% EE3032-4 W9D3 Dr. Durant In-Class Example
% Based on problem 5.39 - see figure in book.
% x(t) = (A/T), 01) = 0; % set X(w) to 0 at high frequencies
t = linspace(-T/2, T*1.5, 2000);
dt = diff(t(1:2)); % time step for Riemann integration
x = dt * sum( X.' .* exp(1j*w'*t),1) / (2*pi); % Numeric approximation of inverse F.T. Integrating along real variable omega, both real and imaginary parts accumulate. We diagrammed the shapes of the vectors in class. We use an outer product to calculate the t-by-omega values required for all the integrals.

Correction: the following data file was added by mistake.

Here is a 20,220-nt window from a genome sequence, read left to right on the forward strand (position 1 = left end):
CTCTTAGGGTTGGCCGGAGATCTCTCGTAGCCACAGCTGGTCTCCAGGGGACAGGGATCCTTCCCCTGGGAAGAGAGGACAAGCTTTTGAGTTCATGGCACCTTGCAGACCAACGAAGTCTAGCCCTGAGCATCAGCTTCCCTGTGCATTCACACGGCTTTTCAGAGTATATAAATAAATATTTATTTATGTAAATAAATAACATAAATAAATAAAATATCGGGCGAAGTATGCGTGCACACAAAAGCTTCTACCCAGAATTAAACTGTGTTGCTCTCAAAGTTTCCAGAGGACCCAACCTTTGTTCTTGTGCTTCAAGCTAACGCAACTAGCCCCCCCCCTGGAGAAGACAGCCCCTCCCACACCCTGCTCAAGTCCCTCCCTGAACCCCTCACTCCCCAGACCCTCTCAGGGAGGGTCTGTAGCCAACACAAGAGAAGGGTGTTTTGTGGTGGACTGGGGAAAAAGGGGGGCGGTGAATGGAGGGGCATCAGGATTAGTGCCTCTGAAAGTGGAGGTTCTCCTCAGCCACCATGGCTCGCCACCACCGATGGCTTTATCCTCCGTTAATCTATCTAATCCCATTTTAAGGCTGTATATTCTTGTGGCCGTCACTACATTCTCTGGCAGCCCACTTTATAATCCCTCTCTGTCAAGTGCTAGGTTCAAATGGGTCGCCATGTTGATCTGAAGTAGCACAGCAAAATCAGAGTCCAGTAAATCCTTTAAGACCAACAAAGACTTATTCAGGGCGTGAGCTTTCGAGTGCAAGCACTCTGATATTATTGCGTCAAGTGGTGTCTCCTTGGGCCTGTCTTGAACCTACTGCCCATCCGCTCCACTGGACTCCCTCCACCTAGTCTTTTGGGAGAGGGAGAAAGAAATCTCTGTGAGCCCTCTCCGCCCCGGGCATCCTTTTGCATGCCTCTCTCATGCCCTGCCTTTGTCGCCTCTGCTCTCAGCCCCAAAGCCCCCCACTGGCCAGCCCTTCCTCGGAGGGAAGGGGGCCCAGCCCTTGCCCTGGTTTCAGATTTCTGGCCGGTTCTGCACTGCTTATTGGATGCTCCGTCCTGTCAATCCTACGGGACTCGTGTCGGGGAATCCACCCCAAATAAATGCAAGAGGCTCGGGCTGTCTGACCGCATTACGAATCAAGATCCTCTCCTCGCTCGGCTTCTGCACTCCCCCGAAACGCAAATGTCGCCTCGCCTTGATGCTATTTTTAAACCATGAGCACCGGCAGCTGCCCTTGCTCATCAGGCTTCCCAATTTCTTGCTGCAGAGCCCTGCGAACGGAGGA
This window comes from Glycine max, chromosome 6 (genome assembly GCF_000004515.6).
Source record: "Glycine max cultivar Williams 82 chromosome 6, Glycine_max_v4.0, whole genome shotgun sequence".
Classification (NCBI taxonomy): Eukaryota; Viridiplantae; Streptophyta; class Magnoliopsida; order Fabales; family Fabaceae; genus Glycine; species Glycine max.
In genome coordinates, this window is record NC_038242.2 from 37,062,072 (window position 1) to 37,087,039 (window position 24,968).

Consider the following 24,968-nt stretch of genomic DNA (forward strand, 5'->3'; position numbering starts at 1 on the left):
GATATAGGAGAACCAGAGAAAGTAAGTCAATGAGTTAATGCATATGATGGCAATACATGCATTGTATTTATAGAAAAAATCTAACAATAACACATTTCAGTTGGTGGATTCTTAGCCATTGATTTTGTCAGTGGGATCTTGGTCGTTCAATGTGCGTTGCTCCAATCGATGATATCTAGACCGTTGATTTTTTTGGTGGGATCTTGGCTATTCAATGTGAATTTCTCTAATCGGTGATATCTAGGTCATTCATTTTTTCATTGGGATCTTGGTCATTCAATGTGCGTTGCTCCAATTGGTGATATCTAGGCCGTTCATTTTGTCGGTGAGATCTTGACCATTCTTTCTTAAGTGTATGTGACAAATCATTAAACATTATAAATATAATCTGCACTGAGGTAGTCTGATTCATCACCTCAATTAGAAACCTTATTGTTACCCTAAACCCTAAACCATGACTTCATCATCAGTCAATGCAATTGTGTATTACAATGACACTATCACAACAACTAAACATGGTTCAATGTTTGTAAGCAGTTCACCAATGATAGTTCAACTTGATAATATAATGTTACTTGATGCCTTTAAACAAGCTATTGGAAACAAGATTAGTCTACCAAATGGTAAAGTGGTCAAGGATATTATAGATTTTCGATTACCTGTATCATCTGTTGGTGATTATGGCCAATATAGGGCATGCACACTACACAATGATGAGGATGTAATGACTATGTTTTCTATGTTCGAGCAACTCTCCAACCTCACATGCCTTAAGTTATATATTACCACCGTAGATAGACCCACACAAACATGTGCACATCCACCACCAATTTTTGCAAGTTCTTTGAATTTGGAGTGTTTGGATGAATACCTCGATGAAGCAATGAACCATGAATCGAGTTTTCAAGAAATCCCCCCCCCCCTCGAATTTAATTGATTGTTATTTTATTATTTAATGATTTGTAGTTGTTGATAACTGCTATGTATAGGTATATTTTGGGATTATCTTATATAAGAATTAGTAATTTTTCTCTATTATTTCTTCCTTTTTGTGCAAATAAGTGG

fprintf('Norm of real and imaginary parts of x(t), should be real within roundoff:\n%g, %g\n', norm(real(x)), norm(imag(x)))
assert(norm(imag(x)) < 1e-12) % abort with error if imag part is bigger than expected for numeric roundoff
x = real(x);
figure,plot(t,x),title('x(t) for modified X(\omega)')